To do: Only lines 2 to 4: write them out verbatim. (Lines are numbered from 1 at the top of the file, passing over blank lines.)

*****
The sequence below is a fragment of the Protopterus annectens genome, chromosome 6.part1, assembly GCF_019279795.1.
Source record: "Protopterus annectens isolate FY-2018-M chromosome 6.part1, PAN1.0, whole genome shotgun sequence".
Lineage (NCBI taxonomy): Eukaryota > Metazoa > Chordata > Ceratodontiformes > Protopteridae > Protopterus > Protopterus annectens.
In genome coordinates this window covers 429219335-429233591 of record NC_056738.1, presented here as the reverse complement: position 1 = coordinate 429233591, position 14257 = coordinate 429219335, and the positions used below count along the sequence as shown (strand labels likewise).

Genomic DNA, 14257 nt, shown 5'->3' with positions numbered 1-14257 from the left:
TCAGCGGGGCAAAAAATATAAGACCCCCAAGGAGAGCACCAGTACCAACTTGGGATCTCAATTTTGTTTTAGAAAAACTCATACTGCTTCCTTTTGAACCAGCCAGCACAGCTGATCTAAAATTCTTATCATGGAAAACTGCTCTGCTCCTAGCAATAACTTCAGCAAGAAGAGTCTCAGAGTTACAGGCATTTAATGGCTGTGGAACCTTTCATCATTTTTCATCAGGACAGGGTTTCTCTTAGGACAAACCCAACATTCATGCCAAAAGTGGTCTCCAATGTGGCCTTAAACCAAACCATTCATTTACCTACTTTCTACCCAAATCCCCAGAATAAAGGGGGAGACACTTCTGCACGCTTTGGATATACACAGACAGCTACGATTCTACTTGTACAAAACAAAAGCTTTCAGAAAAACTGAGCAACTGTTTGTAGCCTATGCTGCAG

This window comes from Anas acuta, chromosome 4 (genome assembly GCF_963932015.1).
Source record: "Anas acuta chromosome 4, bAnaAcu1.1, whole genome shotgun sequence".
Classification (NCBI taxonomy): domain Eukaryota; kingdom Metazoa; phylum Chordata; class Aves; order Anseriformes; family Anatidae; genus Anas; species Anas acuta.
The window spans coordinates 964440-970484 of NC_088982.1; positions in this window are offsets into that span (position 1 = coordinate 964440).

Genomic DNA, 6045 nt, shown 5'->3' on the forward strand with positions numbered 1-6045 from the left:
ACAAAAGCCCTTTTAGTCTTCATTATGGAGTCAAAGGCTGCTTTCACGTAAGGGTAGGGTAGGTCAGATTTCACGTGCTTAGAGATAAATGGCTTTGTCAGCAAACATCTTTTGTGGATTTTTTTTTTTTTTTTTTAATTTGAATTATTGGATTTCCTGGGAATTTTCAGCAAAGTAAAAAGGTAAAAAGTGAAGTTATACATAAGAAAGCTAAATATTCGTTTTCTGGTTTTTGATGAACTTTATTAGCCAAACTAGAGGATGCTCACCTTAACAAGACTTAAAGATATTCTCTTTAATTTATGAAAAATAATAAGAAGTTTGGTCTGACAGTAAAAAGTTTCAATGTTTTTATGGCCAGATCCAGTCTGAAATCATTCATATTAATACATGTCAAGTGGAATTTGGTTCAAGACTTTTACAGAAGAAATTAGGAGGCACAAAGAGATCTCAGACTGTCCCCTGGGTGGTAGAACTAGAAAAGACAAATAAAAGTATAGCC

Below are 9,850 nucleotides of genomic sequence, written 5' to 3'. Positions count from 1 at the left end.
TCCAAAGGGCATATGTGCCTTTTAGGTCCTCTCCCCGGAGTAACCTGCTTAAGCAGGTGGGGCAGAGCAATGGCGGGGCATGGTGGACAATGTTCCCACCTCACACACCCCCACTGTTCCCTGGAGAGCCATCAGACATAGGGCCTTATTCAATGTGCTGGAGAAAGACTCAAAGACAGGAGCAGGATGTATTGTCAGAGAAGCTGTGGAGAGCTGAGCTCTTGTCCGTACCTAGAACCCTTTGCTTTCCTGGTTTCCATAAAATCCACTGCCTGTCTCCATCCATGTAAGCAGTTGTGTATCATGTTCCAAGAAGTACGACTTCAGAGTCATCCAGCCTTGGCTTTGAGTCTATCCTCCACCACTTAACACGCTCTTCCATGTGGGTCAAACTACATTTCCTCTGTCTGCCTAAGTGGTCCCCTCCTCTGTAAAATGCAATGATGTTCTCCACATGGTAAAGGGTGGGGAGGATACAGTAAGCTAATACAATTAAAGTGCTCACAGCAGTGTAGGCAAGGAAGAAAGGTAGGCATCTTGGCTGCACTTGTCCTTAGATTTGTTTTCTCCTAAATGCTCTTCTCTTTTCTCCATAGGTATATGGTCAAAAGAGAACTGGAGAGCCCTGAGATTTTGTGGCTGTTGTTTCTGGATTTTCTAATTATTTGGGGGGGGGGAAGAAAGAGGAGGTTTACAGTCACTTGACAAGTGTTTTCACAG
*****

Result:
Source record: "Protopterus annectens isolate FY-2018-M chromosome 6.part1, PAN1.0, whole genome shotgun sequence".
Lineage (NCBI taxonomy): Eukaryota > Metazoa > Chordata > Ceratodontiformes > Protopteridae > Protopterus > Protopterus annectens.
In genome coordinates this window covers 429219335-429233591 of record NC_056738.1, presented here as the reverse complement: position 1 = coordinate 429233591, position 14257 = coordinate 429219335, and the positions used below count along the sequence as shown (strand labels likewise).